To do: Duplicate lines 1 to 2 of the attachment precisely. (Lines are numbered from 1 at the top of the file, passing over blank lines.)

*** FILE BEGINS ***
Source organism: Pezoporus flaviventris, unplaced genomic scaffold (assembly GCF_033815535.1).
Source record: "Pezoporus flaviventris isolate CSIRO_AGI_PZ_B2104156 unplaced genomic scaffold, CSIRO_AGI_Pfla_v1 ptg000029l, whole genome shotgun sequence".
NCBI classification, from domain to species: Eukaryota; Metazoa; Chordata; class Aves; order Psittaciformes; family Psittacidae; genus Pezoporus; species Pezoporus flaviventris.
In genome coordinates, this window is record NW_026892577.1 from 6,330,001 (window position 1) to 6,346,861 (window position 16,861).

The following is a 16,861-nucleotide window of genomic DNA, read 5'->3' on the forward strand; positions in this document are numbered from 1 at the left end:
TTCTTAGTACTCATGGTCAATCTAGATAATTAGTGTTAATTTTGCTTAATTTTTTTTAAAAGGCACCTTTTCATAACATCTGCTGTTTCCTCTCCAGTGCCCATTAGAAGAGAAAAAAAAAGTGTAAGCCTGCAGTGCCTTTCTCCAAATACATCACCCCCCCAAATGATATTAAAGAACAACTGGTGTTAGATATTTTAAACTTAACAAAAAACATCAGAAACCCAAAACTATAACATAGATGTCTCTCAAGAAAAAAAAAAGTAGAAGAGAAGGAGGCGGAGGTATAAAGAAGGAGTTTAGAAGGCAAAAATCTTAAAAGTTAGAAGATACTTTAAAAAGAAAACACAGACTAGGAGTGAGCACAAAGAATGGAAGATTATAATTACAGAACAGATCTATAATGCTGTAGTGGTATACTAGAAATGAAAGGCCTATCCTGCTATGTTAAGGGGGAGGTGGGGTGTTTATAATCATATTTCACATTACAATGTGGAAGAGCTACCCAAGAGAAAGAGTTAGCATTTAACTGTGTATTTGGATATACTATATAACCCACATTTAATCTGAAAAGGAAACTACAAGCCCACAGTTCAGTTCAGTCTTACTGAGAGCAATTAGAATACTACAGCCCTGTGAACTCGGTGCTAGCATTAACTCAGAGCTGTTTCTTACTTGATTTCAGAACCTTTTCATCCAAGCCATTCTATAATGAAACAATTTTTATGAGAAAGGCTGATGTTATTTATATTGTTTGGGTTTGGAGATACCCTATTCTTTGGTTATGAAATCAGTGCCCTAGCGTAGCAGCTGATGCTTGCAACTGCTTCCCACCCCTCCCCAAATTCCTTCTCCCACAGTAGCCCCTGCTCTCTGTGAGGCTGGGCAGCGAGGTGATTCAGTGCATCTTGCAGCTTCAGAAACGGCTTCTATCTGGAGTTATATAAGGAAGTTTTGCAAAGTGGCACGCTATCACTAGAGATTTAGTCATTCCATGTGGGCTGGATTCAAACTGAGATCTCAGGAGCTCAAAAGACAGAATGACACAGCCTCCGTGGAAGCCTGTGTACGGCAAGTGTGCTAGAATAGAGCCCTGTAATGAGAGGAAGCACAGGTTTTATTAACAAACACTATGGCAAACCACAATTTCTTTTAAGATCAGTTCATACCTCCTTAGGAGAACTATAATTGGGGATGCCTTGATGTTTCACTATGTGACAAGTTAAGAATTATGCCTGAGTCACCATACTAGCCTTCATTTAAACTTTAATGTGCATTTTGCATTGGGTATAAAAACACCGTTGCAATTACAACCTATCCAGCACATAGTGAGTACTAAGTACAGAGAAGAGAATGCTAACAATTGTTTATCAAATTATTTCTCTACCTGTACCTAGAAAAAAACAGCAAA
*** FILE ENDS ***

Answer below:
Source organism: Pezoporus flaviventris, unplaced genomic scaffold (assembly GCF_033815535.1).
Source record: "Pezoporus flaviventris isolate CSIRO_AGI_PZ_B2104156 unplaced genomic scaffold, CSIRO_AGI_Pfla_v1 ptg000029l, whole genome shotgun sequence".